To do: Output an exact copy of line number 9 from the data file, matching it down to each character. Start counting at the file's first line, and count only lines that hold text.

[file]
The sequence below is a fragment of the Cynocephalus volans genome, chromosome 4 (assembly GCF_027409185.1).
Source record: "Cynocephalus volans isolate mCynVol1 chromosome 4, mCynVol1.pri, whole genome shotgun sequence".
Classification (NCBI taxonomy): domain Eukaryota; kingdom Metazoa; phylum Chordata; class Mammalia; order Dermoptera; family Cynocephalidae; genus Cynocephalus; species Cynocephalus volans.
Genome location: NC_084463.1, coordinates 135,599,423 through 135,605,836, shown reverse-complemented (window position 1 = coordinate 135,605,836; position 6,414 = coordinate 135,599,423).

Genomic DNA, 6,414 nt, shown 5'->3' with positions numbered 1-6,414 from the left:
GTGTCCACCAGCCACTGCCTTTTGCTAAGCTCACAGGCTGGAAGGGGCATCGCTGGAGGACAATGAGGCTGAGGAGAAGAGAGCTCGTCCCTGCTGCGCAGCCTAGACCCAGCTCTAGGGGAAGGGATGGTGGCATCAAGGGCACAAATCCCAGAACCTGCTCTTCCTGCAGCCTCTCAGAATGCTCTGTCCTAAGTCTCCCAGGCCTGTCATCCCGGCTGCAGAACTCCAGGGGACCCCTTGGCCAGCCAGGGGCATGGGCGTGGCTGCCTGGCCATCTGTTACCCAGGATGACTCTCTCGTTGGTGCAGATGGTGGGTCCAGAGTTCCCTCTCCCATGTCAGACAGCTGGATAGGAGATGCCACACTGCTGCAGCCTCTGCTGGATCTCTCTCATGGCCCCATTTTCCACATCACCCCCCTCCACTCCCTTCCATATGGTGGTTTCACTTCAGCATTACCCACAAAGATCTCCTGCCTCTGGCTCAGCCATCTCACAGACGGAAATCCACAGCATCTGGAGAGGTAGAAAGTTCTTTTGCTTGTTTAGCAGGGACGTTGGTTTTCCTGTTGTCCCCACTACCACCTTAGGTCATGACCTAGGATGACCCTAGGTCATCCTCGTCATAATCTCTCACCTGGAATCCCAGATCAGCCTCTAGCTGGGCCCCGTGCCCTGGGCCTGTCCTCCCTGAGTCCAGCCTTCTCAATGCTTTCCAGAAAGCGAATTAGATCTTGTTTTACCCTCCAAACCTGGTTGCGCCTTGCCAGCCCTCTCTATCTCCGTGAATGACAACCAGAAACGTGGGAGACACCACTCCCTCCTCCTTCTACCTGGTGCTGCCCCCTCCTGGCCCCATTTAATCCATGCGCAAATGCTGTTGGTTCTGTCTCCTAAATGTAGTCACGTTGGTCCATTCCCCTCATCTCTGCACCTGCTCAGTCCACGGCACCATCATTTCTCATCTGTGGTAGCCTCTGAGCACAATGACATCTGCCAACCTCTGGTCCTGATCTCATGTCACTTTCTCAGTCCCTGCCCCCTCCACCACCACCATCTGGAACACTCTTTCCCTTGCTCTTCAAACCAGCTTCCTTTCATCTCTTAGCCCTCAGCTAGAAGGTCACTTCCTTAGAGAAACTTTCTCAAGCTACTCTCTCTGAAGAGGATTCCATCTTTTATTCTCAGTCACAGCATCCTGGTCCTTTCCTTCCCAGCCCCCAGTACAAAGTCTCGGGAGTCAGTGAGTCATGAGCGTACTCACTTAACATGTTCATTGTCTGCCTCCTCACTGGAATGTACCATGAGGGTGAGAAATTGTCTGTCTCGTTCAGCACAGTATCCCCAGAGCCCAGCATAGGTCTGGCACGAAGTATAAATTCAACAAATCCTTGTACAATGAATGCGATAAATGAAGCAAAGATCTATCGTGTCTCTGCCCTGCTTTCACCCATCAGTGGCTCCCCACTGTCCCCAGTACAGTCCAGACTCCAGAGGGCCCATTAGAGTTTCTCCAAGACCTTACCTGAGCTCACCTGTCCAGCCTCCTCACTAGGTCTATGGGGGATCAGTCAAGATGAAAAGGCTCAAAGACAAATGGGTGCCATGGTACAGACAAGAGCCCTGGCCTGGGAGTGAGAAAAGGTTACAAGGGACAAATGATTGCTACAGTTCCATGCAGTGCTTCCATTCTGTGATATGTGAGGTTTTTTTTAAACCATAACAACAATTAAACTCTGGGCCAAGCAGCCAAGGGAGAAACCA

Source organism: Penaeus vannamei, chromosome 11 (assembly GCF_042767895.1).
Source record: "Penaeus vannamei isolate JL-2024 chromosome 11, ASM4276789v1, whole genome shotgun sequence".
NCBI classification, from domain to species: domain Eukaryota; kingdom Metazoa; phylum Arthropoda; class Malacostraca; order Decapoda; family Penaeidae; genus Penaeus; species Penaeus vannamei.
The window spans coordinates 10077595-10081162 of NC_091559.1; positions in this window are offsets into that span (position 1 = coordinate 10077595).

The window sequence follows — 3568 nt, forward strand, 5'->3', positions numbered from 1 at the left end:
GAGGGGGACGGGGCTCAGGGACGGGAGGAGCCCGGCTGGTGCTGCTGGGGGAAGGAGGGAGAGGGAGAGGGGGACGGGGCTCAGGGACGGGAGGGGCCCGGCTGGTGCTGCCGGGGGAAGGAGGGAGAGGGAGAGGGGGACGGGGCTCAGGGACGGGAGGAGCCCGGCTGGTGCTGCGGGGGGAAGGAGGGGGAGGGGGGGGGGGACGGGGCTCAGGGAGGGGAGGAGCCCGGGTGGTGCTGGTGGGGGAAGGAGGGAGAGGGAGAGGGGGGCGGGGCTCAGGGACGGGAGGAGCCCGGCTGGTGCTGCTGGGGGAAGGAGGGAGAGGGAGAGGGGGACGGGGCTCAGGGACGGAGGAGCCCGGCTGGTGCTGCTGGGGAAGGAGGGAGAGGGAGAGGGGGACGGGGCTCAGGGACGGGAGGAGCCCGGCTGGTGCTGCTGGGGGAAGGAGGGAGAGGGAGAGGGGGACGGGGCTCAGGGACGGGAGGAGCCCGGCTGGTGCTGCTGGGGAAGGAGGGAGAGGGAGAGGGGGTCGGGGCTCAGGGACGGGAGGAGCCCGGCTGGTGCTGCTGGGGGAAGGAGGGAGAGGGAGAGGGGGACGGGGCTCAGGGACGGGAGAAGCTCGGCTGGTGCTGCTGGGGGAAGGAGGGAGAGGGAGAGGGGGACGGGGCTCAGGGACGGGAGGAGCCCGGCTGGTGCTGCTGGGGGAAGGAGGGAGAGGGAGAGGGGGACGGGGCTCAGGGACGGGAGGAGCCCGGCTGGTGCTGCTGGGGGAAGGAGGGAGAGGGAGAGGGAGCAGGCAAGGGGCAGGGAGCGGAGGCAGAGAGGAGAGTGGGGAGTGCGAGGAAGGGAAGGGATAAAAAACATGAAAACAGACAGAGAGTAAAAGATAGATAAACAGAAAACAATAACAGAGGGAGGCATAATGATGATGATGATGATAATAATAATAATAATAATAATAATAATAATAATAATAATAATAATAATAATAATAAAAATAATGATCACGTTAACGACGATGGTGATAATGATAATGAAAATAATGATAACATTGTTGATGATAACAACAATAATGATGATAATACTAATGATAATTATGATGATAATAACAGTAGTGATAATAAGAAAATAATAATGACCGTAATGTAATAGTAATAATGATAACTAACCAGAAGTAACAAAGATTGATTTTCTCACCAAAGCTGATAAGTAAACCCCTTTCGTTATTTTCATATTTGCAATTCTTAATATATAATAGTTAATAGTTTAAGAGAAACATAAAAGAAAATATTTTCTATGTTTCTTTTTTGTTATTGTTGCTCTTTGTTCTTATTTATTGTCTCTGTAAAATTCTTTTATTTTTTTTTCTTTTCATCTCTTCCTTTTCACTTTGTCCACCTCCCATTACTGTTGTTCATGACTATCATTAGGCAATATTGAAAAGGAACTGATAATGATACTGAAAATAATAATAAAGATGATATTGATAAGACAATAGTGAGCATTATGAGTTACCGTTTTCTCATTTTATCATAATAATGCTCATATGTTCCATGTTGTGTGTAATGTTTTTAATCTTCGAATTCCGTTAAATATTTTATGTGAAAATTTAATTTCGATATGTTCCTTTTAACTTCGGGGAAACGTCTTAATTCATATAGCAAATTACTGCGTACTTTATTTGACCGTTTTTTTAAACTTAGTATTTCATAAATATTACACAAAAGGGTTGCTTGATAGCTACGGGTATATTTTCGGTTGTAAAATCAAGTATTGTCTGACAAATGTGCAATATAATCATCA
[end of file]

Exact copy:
NCBI classification, from domain to species: domain Eukaryota; kingdom Metazoa; phylum Arthropoda; class Malacostraca; order Decapoda; family Penaeidae; genus Penaeus; species Penaeus vannamei.